Advanced Wireless Service (AWS) is the collective term the FCC uses for innovative fixed and mobile terrestrial wireless services using bandwidth that is sufficient for the provision of a variety of applications, including those using voice and data (such as internet browsing, message services, and full-motion video) content. The services provided by AWS licensees are limited only by the Fixed and Mobile designation of the spectrum we allocate for AWS and the services rules we ultimately adopt for the bands.
The Commission has designated several different AWS spectrum bands over the years. The following contains a general description of the individual AWS bands that primarily focuses on recent actions the Commission has taken to establish rules to license these bands. The descriptions contain links to pages with more detailed information about each band, including historical information.
AWS-1: In 2002, the FCC released an Order that allocated 90 MHz of spectrum for AWS in the 1710-1755 and 2110-2155 MHz spectrum range. These spectrum bands are known as AWS-1. In 2002, the FCC released a Notice of Proposed Rulemaking that sought comment on service rules for AWS. In 2003, the FCC released an Order that established rules to license AWS in the 1710-1755 and 2110-2155 MHz spectrum range.
AWS at 1915-1920 MHz/1995-2000 MHz (“H Block”): In 2012, the FCC released a Notice of Proposed Rulemaking to develop rules for the H Block, as part of an effort to implement the Middle Class Tax Relief and Job Creation Act of 2012 (Spectrum Act). In June 2013, the FCC released a Report and Order containing licensing, operating, technical, and competitive bidding rules for the H Block.
AWS-3: Following a Notice of Proposed Rulemaking in July 2013, the Commission adopted a Report and Order in March 2014 with allocation, technical, and licensing rules for commercial use of the 1695-1710 MHz, 1755-1780 MHz and 2155-2180 MHz bands. These spectrum bands are collectively known as AWS-3. The AWS-3 Report and Order required that commercial operators successfully coordinate with Federal incumbents before operating in certain Protection Zones. In July 2014, the FCC and NTIA put out a Joint Public Notice Announcing AWS-3 Coordination Details, which refined the default nationwide coordination zones and provided additional information regarding coordination between Federal and non-Federal commercial shared use of the 1695-1710 MHz and 1755-1780 MHz bands.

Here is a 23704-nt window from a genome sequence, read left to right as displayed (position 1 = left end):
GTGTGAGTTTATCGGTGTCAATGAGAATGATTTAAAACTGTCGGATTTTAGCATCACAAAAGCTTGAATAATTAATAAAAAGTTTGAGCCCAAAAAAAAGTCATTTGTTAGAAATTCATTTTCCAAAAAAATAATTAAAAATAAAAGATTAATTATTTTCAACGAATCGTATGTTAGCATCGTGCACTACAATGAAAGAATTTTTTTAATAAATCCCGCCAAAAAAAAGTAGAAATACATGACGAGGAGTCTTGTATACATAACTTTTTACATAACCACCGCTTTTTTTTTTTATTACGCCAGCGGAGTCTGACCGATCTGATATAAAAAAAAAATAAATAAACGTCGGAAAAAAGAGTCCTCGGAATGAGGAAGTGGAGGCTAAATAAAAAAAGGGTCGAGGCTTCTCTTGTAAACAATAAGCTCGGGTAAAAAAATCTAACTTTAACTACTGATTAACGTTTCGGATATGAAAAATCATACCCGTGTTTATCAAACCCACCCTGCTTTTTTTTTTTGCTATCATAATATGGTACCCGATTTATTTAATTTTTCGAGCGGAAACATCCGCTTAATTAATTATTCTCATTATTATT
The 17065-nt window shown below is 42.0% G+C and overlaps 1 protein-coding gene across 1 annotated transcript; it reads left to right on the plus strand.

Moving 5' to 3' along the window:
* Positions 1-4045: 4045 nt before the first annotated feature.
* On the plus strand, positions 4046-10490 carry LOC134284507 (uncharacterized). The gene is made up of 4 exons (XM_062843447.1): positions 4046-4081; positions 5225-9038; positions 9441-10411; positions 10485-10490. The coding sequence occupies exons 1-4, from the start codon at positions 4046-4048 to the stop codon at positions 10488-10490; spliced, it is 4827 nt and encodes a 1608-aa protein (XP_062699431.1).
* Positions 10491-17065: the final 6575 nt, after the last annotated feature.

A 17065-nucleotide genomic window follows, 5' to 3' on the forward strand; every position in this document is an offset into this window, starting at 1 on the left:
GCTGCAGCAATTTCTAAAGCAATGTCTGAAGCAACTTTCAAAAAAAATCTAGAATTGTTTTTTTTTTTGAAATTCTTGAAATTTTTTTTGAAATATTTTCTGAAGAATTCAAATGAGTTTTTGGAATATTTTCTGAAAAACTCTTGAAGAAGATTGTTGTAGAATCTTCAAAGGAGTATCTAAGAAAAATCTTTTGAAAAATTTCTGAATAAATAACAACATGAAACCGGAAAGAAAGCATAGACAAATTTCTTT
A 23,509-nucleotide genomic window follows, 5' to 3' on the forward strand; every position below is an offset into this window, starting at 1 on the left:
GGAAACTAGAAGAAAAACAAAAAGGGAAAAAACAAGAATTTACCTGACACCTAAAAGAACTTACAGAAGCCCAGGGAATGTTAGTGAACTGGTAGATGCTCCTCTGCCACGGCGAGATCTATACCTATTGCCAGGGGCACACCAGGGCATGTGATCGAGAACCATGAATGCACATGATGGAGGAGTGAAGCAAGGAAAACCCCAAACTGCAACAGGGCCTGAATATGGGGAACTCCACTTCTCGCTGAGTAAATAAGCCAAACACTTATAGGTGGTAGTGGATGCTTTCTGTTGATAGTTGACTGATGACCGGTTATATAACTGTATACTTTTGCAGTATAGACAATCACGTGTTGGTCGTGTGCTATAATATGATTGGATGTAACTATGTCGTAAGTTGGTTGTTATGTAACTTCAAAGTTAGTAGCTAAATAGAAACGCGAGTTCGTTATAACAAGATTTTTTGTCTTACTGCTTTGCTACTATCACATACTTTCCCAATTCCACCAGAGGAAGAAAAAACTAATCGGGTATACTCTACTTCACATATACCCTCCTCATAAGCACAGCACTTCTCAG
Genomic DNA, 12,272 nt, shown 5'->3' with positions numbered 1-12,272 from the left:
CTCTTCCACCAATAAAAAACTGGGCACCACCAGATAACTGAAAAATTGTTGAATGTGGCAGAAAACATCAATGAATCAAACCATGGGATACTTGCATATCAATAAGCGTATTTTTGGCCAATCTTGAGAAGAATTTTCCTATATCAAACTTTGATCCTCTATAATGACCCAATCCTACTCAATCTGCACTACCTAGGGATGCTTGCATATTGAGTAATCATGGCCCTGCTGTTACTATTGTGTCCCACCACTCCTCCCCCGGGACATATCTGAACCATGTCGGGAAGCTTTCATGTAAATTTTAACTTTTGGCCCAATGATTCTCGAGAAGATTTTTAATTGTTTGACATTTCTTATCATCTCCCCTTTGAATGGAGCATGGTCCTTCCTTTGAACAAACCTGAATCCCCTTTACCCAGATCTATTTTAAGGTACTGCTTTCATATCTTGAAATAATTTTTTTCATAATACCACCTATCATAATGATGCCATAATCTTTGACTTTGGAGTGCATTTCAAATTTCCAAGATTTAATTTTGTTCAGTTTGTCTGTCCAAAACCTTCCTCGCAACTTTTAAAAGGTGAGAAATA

AWS-4: In 2012, the FCC released a Notice of Proposed Rulemaking that proposed to apply AWS service rules for spectrum in the 2000-2020 and 2180-2200 MHz spectrum range. These spectrum bands, which are also allocated and authorized for Mobile Satellite Service (MSS), are known as AWS-4. Later the same year, the FCC released a Report and Order and Order of Proposed Modification adopting flexible use service rules in those bands. In February 2013, the Commission issued an Order of Modification to modify the licenses of the incumbent MSS licensees in that spectrum to grant them AWS-4 terrestrial operating authority. In December 2013, the Wireless Telecommunications Bureau issued a Memorandum Opinion and Order granting a petition for waiver of certain rules in the 2000-2020 MHz band, subject to certain conditions, in order to provide the licensees of that band with flexibility to use it for uplink or downlink operations, and providing a concomitant extension of the AWS-4 buildout milestone.
Market Areas and Channel Blocks
AWS licenses are issued by FCC market areas and channel blocks.
FCC market areas consist of one or more counties. The market areas for AWS licenses are:
- Cellular Market Area (CMA) – There are 734 CMAs
- Economic Area (EA) – There are 176 EAs
- Regional Economic Area Grouping (REAG) – There are 12 REAGs
Channel blocks are groups of frequencies. For the specific channel blocks associated with a particular AWS band, please see § 27.5(h),(j)(k) (Frequencies) and § 27.6(h),(i),(j),(k) (Service areas).
The FCC typically uses an auctions process, absent a need to do otherwise, to assign initial licenses for AWS from among mutually exclusive applications. Access to AWS spectrum may also be attained through the secondary market, which generally allows AWS licensees to transfer, sell or lease spectrum, in whole or in part.
To date, licenses have been issued for the AWS-1, H Block, and AWS-4 spectrum bands. You can find information about AWS licenses in the Universal Licensing System (ULS) and the Spectrum Dashboard. The ULS radio service code and description for AWS-1 is AW, 1710-1755/2110-2155 MHz bands; for H Block is CY, 1915-1920 MHz / 1995-2000 MHz; and for AWS-4 is AD, 2000-2020 / 2180-2200 MHz bands.
The FCC service rules for AWS are located in 47 C.F.R. Part 27.
You can view some historical releases about AWS at the AWS Releases page.